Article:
3. Darn thing often booted to a blank screen (instead of Windows) until Via 4-in-1 drivers, version 4.29, came out. This seemed to be the last key to making the system work and make it stable. Later versions seem to be worse for the 503+.

    I'd get a copy of the 4-in-1 drivers and load them, assumining you can boot to Safe Mode. Run it once and select the uninstall options to remove old/corrupt chipset drivers. Run it a second time for a clean install. The installer does work in Safe Mode.

    If/when you get Windows to boot the first thing you want to do is load the appropriate video drivers.

    Don't spend much more time. Tell your friend about the difficulties. Try to convince him/her it's time upgrade.

    You could be fighting with MVP3/MVP3+ forever.

    <b>99% is great, unless you are talking about system stability</b>
  4. It's funny you mention the FIC 503+. I've put together several of these and never ran into a problem. I always used quality RAM and PCI vid cards. Almost 2 years ago, the computer in the office where I work died. I put together above said system and it still runs perfectly today!

    To start press any key. Where's the "any" key? --Homer Simpson.
  5. Quote:
    I've put together several of these and never ran into a problem. I always used quality RAM and PCI vid cards.

    Well, try a high power consuming video card and see how things change.

    I have a PCI video card on my FIC 503+ now and it works fine web surfing and watching television which is all I need it for.

    Put an AGP card in it and things get more interesting. Geforce256 is very troublesome. Geforce 2 was also trouble but was 4-in-1 driver issue. Radeon 8500 worked, sort of, but every third or so boot Windows (98SE) decided there was only a VGA card requiring me to reload the ATI drivers. I didn't put much effort into the 8500/503+ combination. I just wanted to see if it would work.

    I do have good quality RAM, Crucial PC133. This motherboard still does strange stuff. If I ever clear the CMOS then it won't boot with this memory. I have to install some PC66, change the timing from the conservative default settings to more agressive settings, put back the PC133 (I know it's overkill but I wanted to be able to reuse it), and then it will boot. One stick works. Two sticks unstable. (Was also true when I had PC66).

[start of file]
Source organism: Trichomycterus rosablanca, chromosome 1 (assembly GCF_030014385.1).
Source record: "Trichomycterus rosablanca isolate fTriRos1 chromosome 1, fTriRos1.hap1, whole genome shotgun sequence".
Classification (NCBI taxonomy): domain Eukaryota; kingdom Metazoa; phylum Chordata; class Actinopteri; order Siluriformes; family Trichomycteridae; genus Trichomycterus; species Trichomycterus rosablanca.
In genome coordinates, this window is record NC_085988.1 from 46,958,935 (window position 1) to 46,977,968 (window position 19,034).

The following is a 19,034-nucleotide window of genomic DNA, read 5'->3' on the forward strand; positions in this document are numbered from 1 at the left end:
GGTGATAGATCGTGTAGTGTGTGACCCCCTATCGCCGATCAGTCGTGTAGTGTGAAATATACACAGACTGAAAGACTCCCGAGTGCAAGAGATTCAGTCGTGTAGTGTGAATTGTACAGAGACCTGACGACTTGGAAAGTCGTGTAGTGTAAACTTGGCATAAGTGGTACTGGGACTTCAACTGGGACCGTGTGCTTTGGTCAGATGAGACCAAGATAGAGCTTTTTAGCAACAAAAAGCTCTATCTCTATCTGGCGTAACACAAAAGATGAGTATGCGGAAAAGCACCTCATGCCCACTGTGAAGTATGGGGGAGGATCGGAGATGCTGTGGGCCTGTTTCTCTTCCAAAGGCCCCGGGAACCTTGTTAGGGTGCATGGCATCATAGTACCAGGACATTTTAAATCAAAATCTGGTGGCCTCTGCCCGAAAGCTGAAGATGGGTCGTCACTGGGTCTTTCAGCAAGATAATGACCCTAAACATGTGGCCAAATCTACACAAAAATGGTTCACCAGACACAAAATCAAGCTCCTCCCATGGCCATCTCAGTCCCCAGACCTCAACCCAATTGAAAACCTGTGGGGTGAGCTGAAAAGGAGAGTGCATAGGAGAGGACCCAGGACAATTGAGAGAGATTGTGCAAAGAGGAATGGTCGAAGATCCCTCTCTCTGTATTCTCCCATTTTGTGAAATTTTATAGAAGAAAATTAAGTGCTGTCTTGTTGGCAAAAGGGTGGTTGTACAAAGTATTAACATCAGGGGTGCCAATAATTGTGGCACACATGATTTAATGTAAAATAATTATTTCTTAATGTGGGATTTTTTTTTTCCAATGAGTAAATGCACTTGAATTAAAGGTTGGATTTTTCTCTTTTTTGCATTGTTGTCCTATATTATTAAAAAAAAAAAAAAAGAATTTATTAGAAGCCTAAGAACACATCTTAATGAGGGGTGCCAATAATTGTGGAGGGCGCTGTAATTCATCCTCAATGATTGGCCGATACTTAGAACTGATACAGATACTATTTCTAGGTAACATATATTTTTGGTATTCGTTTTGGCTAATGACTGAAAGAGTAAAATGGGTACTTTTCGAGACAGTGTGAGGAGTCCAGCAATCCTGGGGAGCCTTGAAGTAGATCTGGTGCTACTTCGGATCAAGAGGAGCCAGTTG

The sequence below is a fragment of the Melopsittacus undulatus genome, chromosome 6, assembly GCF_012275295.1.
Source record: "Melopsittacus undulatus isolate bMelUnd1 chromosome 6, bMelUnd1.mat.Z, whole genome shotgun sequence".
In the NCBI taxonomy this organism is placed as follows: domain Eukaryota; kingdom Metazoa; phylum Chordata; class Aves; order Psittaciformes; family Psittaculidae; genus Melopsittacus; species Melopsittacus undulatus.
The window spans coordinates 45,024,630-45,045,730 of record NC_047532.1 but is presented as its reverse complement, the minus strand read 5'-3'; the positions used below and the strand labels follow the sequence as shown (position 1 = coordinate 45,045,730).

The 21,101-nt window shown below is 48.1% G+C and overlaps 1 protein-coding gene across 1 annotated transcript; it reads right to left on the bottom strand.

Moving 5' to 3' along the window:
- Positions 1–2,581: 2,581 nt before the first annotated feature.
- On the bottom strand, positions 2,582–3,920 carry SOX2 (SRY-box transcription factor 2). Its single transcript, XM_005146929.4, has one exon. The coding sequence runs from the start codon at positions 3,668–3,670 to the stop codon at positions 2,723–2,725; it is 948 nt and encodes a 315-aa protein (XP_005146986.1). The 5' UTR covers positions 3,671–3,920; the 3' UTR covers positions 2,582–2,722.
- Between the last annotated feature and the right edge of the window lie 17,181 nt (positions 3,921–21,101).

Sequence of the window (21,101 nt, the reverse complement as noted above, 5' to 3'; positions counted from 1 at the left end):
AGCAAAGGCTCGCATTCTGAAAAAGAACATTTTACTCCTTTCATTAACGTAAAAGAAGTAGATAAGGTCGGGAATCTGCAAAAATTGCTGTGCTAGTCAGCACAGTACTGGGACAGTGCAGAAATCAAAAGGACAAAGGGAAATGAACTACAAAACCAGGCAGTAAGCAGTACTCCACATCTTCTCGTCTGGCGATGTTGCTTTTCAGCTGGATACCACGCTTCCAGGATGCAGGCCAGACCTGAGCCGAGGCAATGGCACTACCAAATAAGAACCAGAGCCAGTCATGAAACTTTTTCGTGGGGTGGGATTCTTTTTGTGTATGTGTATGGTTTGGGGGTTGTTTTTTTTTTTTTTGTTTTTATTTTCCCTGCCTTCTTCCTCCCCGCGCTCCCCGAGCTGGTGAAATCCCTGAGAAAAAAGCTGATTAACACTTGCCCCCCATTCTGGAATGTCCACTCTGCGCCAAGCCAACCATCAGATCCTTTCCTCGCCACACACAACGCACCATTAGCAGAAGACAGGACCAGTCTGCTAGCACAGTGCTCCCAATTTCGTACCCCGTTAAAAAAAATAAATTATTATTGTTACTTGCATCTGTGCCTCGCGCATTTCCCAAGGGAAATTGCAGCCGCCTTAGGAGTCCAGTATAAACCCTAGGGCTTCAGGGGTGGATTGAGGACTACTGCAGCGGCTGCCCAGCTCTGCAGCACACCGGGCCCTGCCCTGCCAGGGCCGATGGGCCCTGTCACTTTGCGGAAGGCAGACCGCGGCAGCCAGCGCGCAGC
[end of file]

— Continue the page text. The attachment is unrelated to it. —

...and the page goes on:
Other issues with Geforce cards. If you update the drivers sometimes AGP stops working. Card works in PCI mode instead. I got in the habbit of doing clean installs of 4-in-1 driver, video drivers, and DirectX whenever I changed any little thing. This reduced the number of headaches and always works. It also works well for my KT133 and KT133A motherboards.

    Anyway, I did say I finally got it worked out with the Geforce cards. It was just a lot of trouble.

    <b>99% is great, unless you are talking about system stability</b>
  6. The 503+ coupled with a K6-2 500 or 550 was an extremely cheap solution for those out there who were upgrading from a Pentium 200 or slower. You just can't get crazy with Gforce's and Radeons.

    To start press any key. Where's the "any" key? --Homer Simpson.
  7. I only have a K6-2 350@400 Mhz. Geforce256, GF2, Radeon 8500 all perform about the same on this system but are wasted in such a system. However this all came later.

    Initially, it was the Geforce256/503+ instabilities that prompted me to upgrade to a Duron + KT133 system two years ago. I only later figured out how to make the 503+ combinations work when I didn't need it.

    <b>99% is great, unless you are talking about system stability</b>